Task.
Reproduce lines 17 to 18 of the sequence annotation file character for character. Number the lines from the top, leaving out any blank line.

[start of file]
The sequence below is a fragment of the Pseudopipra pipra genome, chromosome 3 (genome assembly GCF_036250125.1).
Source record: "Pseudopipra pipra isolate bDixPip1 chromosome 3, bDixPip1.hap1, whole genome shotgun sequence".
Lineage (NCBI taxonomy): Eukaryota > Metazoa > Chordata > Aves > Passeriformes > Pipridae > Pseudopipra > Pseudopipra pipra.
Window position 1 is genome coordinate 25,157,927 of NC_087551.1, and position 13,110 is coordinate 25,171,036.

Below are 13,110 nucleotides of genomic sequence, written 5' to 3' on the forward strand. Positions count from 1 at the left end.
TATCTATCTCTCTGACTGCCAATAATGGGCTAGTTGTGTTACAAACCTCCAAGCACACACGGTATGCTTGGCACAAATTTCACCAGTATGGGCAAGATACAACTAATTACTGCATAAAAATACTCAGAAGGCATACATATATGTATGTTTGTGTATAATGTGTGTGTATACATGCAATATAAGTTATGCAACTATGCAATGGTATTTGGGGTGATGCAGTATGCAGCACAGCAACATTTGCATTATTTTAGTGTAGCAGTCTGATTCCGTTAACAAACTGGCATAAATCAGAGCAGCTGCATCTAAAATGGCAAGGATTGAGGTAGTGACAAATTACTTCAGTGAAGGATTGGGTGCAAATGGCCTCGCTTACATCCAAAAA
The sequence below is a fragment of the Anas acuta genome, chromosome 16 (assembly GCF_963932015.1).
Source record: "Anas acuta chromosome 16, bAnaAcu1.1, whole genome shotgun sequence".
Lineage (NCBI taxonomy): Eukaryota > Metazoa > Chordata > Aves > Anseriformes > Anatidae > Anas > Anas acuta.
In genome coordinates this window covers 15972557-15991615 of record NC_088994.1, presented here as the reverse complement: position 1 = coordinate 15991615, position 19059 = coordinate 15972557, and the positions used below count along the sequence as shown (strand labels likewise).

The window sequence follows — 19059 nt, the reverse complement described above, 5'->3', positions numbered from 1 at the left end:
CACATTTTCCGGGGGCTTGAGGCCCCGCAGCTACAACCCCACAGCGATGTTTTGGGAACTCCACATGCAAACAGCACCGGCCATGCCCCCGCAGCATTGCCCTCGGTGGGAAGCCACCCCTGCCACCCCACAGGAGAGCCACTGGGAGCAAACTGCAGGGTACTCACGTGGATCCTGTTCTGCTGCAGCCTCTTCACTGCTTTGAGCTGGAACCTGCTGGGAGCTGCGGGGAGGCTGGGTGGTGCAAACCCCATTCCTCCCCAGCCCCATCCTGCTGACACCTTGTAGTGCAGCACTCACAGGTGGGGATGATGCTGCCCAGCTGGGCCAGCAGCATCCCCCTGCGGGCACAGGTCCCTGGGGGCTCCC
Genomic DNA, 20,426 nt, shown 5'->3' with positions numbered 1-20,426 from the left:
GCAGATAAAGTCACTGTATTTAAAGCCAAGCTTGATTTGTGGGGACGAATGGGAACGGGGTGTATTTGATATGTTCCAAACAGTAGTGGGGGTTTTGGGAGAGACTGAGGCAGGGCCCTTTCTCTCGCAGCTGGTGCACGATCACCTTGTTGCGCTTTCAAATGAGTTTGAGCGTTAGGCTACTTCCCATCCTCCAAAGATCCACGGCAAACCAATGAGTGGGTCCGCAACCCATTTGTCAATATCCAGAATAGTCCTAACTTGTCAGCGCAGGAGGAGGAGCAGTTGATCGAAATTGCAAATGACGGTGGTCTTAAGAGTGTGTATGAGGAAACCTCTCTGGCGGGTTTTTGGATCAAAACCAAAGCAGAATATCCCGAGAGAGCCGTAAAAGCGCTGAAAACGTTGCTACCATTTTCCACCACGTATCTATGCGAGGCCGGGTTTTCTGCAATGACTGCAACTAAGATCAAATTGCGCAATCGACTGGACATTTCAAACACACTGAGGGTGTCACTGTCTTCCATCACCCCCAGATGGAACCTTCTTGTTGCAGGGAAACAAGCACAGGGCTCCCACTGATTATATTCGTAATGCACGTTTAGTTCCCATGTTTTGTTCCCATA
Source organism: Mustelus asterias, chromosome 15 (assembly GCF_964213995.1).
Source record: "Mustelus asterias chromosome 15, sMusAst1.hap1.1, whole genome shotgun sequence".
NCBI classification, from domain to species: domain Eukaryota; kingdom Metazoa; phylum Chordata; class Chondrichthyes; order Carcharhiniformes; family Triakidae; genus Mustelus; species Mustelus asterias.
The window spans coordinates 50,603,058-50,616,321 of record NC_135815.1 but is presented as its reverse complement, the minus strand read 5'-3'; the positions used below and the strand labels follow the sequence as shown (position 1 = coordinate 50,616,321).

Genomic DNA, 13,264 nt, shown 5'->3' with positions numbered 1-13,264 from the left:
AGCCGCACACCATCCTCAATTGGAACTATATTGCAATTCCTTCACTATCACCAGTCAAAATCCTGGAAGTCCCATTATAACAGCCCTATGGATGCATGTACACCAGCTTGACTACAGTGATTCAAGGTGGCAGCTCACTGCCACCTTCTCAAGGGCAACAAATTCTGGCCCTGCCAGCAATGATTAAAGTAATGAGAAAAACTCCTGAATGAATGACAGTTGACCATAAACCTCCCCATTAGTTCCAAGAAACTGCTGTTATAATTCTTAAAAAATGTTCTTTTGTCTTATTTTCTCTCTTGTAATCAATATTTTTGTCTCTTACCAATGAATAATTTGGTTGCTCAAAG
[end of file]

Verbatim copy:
NCBI classification, from domain to species: domain Eukaryota; kingdom Metazoa; phylum Chordata; class Chondrichthyes; order Carcharhiniformes; family Triakidae; genus Mustelus; species Mustelus asterias.
The window spans coordinates 50,603,058-50,616,321 of record NC_135815.1 but is presented as its reverse complement, the minus strand read 5'-3'; the positions used below and the strand labels follow the sequence as shown (position 1 = coordinate 50,616,321).